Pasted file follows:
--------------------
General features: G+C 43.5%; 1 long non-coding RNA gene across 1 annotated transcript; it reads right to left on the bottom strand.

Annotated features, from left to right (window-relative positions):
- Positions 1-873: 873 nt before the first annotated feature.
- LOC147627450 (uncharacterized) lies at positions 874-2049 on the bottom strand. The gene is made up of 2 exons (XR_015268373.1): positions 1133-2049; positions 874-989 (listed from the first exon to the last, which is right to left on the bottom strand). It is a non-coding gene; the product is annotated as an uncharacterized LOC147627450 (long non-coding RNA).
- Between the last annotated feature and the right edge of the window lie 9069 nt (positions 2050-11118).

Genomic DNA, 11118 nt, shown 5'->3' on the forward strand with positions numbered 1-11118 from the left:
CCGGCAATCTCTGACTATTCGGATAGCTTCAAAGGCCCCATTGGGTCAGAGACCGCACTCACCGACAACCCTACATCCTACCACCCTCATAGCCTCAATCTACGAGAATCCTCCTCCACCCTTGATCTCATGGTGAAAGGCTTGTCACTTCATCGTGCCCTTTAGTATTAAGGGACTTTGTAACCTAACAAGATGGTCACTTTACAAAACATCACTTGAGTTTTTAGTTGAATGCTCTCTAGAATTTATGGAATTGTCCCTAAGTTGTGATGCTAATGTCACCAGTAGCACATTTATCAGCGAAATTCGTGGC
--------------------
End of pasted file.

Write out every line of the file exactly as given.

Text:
General features: G+C 43.5%; 1 long non-coding RNA gene across 1 annotated transcript; it reads right to left on the bottom strand.

Annotated features, from left to right (window-relative positions):
- Positions 1-873: 873 nt before the first annotated feature.
- LOC147627450 (uncharacterized) lies at positions 874-2049 on the bottom strand. The gene is made up of 2 exons (XR_015268373.1): positions 1133-2049; positions 874-989 (listed from the first exon to the last, which is right to left on the bottom strand). It is a non-coding gene; the product is annotated as an uncharacterized LOC147627450 (long non-coding RNA).
- Between the last annotated feature and the right edge of the window lie 9069 nt (positions 2050-11118).

Genomic DNA, 11118 nt, shown 5'->3' on the forward strand with positions numbered 1-11118 from the left:
CCGGCAATCTCTGACTATTCGGATAGCTTCAAAGGCCCCATTGGGTCAGAGACCGCACTCACCGACAACCCTACATCCTACCACCCTCATAGCCTCAATCTACGAGAATCCTCCTCCACCCTTGATCTCATGGTGAAAGGCTTGTCACTTCATCGTGCCCTTTAGTATTAAGGGACTTTGTAACCTAACAAGATGGTCACTTTACAAAACATCACTTGAGTTTTTAGTTGAATGCTCTCTAGAATTTATGGAATTGTCCCTAAGTTGTGATGCTAATGTCACCAGTAGCACATTTATCAGCGAAATTCGTGGC